Self-Concealment and Self-Disclosure in Two Group Contexts

by Daphne Bugental, Robert Tannenbaum, H. Bobele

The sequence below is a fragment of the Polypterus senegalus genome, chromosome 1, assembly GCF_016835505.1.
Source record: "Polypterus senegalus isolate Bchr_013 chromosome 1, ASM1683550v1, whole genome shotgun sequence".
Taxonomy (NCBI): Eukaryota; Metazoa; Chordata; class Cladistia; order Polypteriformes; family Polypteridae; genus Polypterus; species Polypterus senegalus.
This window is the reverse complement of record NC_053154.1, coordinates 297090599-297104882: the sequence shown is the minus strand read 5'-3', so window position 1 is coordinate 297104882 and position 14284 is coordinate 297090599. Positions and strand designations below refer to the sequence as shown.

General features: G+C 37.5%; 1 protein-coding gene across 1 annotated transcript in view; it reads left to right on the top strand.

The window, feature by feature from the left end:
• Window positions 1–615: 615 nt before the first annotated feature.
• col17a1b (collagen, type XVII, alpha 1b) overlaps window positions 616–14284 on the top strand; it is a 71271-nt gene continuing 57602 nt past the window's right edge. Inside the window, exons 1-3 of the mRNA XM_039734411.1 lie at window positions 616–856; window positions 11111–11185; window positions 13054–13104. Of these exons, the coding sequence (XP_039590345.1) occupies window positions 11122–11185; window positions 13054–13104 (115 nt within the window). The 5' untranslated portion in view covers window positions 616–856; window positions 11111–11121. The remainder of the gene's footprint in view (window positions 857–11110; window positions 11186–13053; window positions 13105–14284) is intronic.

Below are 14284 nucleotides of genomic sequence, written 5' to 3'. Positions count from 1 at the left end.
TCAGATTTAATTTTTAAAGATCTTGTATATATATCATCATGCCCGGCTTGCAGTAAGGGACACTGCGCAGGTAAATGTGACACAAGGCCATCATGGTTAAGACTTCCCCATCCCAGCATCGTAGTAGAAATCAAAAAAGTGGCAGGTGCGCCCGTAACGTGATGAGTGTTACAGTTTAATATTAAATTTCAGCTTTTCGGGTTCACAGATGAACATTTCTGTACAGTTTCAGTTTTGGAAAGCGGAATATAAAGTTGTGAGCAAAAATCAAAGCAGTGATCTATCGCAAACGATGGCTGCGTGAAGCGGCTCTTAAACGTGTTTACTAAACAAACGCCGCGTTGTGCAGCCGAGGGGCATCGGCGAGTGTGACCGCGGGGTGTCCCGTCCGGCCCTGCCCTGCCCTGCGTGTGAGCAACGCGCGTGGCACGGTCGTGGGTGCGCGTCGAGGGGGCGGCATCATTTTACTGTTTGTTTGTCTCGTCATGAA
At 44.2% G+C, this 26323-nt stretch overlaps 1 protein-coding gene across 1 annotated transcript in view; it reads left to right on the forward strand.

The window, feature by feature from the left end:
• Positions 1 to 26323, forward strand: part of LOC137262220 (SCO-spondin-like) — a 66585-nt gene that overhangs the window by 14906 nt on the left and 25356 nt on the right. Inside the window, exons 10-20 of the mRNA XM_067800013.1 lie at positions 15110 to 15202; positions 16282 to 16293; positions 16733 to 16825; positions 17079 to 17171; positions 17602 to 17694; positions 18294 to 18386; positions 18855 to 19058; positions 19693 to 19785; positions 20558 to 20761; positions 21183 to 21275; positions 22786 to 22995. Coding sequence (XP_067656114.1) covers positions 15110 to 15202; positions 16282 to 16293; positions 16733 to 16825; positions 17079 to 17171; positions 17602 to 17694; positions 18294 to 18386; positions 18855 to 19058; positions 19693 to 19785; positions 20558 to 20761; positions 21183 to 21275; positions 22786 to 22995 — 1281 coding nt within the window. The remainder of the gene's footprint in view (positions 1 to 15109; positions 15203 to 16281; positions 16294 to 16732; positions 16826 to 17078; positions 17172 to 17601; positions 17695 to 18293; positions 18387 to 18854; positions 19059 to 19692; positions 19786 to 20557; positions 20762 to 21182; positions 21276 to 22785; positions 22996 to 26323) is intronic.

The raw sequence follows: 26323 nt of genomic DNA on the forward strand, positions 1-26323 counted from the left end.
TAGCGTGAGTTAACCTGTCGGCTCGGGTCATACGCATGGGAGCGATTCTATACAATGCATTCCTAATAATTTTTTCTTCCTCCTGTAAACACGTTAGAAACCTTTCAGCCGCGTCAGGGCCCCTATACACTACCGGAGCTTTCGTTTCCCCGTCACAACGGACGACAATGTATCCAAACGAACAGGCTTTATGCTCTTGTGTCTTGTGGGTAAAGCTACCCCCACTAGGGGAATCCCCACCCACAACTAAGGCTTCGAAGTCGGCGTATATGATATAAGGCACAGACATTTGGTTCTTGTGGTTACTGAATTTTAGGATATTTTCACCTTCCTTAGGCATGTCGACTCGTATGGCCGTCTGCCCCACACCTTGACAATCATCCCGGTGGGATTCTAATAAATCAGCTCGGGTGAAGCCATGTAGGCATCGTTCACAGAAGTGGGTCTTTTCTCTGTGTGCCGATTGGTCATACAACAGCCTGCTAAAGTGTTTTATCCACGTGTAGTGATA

The major goal of this study was to gain insights into the reasons why, at times, people choose to conceal selected aspects of their self-perception, including attitudes and experiences, from others. It was predicted that self-disclosure would be directly related to the expected consequences of revealing a self-perception in a particular context. The fact that people do, at times, conceal themselves from others, and particularly that they tend to misrepresent themselves to others, has been studied by Erick Fromm, Karen Horney, and David Riesman, among others. Fromm calls this inclination, the marketing tendency, selling one's self by following behavior patterns assumed to be desired by others. Horney notes the process of self-alienation, the detachment of feelings from one's self. Riesman discusses the other-oriented person, the person who derives the bases for his behavior from his perception of what others expect from him. Sidney M. Jourard's more recent investigation of self-disclosure stresses what people disclose or conceal, and how much people disclose or conceal to different people.

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